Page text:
The People

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These are the stories of Kenora participants in the First World War.

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  • Grant, Thomas Image
  • Grant, Thomas

  • Born on January 21, 1885 in Nairn, Scotland Thomas Grant, the son of Charles Grant and Annie Roberts, immigrated from Scotland in 1907 to Kenora, Ontario, Canada. He met Catherine (Kate) Duncan and they were married by license in the town of Kenora on April 11, 1911.

    Thomas was a flour packer at the Lake of the Woods Milling Company in Keewatin when he signed up with the 141st Overseas Battalion in Kenora on July 22, 1916. He was a Presbyterian, 31 years old, 5 feet 10 inches tall and a married man with no prior military experience. Thomas and his wife Catherine had three very young children (Arthur, Kathleen and Alexander) at the time he enlisted.

    The local unit of the 141st Battalion was given the nickname of “Bull Moose”. They departed from the train station in Kenora on July 2, 1916 heading first to Port Arthur on the way to the front. The mood by this time had changed and it was almost two years since the first contingent had departed. A great crowd turned out to see their loved ones off. With the recent successes by the British and Allied forces the mood had changed to confidence. Although the men were going away on serious business they would be taking part in the final victory. Thomas Grant was one of the men who departed on July 2, 1916. However, due to having flat feet and being unable to drill, a medical board in Port Arthur found Thomas unfit for service and he was discharged on December 6, 1916.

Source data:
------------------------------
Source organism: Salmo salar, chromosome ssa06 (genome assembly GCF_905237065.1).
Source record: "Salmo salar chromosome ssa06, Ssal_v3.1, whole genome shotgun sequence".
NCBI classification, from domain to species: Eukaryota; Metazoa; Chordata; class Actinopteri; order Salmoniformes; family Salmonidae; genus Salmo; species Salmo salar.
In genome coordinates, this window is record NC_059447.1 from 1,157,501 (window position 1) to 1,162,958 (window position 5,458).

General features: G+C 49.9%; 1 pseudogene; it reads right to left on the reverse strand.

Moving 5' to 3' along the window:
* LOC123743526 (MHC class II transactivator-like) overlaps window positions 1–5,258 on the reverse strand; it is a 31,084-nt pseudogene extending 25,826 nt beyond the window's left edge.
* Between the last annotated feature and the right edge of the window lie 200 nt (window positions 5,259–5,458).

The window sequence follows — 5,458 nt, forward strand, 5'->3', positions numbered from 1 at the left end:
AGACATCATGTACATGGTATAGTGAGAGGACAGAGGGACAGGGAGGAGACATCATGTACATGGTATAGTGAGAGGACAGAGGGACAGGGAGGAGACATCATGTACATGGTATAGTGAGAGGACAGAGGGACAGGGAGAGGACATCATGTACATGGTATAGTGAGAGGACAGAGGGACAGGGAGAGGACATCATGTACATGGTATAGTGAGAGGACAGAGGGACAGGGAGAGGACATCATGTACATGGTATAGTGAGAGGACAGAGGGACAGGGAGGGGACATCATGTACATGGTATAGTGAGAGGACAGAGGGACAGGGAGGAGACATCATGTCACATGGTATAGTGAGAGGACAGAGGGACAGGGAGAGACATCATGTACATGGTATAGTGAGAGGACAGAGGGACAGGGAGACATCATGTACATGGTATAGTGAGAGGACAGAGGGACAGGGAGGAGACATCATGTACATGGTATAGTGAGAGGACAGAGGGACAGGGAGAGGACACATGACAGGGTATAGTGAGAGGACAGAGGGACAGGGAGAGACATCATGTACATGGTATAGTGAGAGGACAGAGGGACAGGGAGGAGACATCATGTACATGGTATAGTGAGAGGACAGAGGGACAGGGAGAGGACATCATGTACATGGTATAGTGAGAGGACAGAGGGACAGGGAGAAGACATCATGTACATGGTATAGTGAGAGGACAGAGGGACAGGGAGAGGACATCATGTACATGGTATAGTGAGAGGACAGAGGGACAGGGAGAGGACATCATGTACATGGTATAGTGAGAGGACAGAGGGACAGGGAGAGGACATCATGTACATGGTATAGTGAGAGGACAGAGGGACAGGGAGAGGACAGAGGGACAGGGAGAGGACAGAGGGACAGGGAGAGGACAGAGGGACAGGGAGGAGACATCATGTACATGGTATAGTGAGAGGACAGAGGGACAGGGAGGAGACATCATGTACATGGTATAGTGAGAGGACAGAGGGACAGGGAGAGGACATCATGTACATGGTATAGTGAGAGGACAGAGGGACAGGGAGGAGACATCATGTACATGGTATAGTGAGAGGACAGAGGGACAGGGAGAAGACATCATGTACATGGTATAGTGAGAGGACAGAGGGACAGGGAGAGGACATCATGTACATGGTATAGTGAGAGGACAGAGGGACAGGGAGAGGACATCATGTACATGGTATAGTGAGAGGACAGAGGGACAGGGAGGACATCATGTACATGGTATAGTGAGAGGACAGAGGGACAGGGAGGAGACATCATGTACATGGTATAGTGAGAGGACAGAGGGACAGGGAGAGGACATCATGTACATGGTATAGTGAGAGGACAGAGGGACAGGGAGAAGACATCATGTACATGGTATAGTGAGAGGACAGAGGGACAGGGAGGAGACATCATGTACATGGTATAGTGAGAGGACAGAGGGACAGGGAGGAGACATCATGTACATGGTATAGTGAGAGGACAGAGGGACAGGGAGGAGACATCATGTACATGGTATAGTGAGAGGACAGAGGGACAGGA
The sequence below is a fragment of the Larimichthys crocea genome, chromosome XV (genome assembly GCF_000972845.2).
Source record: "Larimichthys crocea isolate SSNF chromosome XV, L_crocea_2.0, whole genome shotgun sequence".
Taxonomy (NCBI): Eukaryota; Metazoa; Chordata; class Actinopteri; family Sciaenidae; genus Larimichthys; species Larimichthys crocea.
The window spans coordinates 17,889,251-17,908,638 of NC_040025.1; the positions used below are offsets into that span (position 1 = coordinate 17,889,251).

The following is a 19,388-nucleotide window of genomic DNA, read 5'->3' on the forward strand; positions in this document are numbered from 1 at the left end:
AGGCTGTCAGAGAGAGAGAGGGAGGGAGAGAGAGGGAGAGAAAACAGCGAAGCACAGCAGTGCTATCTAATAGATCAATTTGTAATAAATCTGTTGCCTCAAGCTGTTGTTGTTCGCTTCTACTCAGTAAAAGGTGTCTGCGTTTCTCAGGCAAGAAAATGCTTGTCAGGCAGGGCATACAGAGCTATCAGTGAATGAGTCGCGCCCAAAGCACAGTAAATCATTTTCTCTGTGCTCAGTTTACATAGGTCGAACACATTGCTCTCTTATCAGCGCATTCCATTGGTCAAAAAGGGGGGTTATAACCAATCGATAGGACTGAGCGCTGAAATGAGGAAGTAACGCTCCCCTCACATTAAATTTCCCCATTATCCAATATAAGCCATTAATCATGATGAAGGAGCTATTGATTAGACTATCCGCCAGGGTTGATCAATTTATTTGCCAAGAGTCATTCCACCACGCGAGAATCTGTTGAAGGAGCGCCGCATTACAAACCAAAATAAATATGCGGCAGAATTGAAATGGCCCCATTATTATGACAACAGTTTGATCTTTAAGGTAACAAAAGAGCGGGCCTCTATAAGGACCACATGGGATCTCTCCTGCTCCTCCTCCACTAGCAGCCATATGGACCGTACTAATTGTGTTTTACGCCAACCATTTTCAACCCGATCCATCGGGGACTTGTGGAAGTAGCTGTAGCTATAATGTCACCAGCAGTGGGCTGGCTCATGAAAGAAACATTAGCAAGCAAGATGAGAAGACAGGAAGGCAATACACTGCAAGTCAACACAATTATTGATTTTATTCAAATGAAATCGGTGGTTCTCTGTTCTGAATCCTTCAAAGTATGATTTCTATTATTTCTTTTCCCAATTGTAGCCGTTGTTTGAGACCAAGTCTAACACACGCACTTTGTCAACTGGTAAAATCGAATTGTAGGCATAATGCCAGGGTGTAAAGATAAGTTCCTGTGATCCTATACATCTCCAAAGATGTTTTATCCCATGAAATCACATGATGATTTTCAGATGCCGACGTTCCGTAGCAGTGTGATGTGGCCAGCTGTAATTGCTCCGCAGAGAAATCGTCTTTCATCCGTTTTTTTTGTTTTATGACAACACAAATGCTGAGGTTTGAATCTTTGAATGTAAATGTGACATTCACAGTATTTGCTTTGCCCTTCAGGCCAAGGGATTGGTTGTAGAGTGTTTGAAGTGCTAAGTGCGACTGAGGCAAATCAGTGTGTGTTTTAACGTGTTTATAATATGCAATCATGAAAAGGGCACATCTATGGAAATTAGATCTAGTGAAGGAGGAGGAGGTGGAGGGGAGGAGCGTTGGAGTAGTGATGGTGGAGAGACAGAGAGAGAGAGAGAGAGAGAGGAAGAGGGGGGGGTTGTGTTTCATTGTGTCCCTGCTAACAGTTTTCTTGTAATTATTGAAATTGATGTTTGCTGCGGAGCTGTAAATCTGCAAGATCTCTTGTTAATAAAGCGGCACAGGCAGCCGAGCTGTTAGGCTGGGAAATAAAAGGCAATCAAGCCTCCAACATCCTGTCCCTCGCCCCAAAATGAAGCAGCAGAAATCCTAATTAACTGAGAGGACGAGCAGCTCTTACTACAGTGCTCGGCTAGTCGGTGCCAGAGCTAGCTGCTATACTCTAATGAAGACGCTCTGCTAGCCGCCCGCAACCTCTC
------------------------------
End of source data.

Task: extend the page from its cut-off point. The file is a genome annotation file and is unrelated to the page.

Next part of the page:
Thomas returned to Keewatin and his job at the flour mill. Thomas and Kate had five more children – Harry, George, Stanley (Bud), Bessie and Jean.They lived on 6th Street in Keewatin and Thomas stayed with the local flour mill until his retirement.

    Thomas Grant passed away on July 1, 1963 and he was laid to rest three days later in the Peaceful Hollow block of Lake of the Woods Cemetery in the town of Kenora, Ontario. His wife Catherine died in April 1977 and she is buried beside him.

    By Linda Pelletier

    141st-1916-08-02 Grant-Thomas-97Grant-Thomas-96Grant-Thomas-95

  • Regimental Number:
  • 820926
  • Service Record:
  • Link to Service Record
  • Survived War:
  • Yes
  • Force:
  • Army
  • Branch:
  • Canadian Infantry
  • Battalion:
  • 141st Battalion
  • Place of Birth:
  • Nairn
  • Country:
  • Scotland
  • Next of Kin:
  • Catherine Grant, Wife, Kenora, Ontario
  • Address at Enlistment:
  • Kenora, Ontario
  • Date of Birth:
  • January 21, 1885
  • Trade or Calling:
  • Flour Packer
  • Marital Status:
  • Married
  • Place of Enlistment:
  • Kenora, Ontario
  • Date of Enlistment:
  • July 22, 1916
  • Age at Enlistment:
  • 31
  • Religion:
  • Presbyterian
  • Enlisted or Conscripted:
  • Enlisted
  • Saw Service In:
  • Canada
  • Date of Death:
  • July 1, 1963
  • Age at Death:
  • 78
  • Buried at: